School District 6 All-Candidates Forum

Two candidates vying for the role of Area 4 trustee differentiated themselves at last week’s School District 6 forum.

Newcomer Cory Stanbury with incumbent Amber Byklum at All Candidates forum at the Lions Hall in Windermere on Wednesday

In the fight for the only contested school board seat in the valley, two candidates differentiated themselves at last week’s all-candidates forum.

Cory Stanbury is challenging incumbent Amber Byklum as the Area 4 School District Trustee for Rocky Mountain School District 6. One defining factor between the two contenders is how they hope to divvy up the boards’s resources.

Mr. Stanbury said the quality of rural schools’ core programming suffers at the expense of the hockey and intensive French programs.

“Hockey and the intensive French program artificially decrease the student population in Canal Flats and Edgewater, with the population per pupil funding following students to other schools,” Mr. Stanbury said. The programs have a negative effect on the school population in outlying communities, he said.

“This fact needs to be acknowledged by the board. Maintaining the quality of our local education system is paramount.”

On the contrary, Ms. Byklum said rural schools will benefit more with those programs.

“Our students who are performing at or above the provincial average can participate in a number of innovative programs, such as hockey academy or the intensive French,” she said. “Our board has always supported teachers’ and support staffs’ professional development and we will continue to encourage these opportunities for collaboration and co-teaching.”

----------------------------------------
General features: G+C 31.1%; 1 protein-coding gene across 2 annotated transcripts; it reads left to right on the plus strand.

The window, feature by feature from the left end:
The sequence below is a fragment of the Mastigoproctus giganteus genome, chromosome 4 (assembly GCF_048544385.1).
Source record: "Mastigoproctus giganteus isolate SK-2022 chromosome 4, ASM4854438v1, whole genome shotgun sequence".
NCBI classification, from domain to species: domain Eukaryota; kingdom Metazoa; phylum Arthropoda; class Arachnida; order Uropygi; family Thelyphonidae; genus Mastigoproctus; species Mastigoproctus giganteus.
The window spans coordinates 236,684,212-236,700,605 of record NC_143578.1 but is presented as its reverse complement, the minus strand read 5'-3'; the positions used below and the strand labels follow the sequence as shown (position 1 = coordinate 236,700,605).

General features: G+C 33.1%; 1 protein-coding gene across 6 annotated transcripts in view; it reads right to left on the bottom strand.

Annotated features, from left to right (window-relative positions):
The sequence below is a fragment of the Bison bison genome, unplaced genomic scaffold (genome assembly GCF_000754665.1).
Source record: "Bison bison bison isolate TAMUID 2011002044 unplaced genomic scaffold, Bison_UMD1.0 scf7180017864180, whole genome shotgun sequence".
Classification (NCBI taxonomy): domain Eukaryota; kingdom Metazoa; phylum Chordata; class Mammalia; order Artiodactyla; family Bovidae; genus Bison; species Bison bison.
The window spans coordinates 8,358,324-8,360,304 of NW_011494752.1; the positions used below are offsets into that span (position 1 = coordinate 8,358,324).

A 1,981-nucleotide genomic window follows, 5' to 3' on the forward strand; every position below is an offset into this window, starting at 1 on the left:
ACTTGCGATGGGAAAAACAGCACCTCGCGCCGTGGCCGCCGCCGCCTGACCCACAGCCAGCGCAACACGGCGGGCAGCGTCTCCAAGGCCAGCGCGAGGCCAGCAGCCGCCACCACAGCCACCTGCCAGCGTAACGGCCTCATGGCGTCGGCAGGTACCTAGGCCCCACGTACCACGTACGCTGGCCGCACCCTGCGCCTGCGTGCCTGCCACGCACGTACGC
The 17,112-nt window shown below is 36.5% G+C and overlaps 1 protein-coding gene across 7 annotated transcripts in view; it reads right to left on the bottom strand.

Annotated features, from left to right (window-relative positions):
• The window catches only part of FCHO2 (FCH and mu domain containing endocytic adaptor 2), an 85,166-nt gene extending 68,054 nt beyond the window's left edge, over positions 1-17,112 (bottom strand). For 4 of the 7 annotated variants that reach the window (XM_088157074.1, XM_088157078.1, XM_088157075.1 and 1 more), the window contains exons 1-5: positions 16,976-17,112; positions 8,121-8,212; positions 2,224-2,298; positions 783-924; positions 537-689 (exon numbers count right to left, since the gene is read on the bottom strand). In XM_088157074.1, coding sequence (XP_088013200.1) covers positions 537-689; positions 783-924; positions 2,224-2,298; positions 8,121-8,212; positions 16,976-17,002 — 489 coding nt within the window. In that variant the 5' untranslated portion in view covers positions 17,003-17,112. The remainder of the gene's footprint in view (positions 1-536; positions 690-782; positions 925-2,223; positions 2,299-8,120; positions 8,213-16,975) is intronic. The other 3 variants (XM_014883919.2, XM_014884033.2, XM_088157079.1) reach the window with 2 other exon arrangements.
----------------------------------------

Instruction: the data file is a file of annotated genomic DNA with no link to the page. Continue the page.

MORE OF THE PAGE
With a background in business, Mr. Stanbury said he’ll find savings that don’t directly impact the classroom, allowing for more teachers and support staff, and better technology. He also said literacy rates should be boosted after plateauing over the past few years.

“I feel that over the past few years that the board and teachers have had a break of trust, and I hope to build that back up,” he said.

In reference to local declining enrolment, Ms. Byklum said this issue is common throughout the province, but is no direct correlation between the quality of a local education system and the size of its student population.

 

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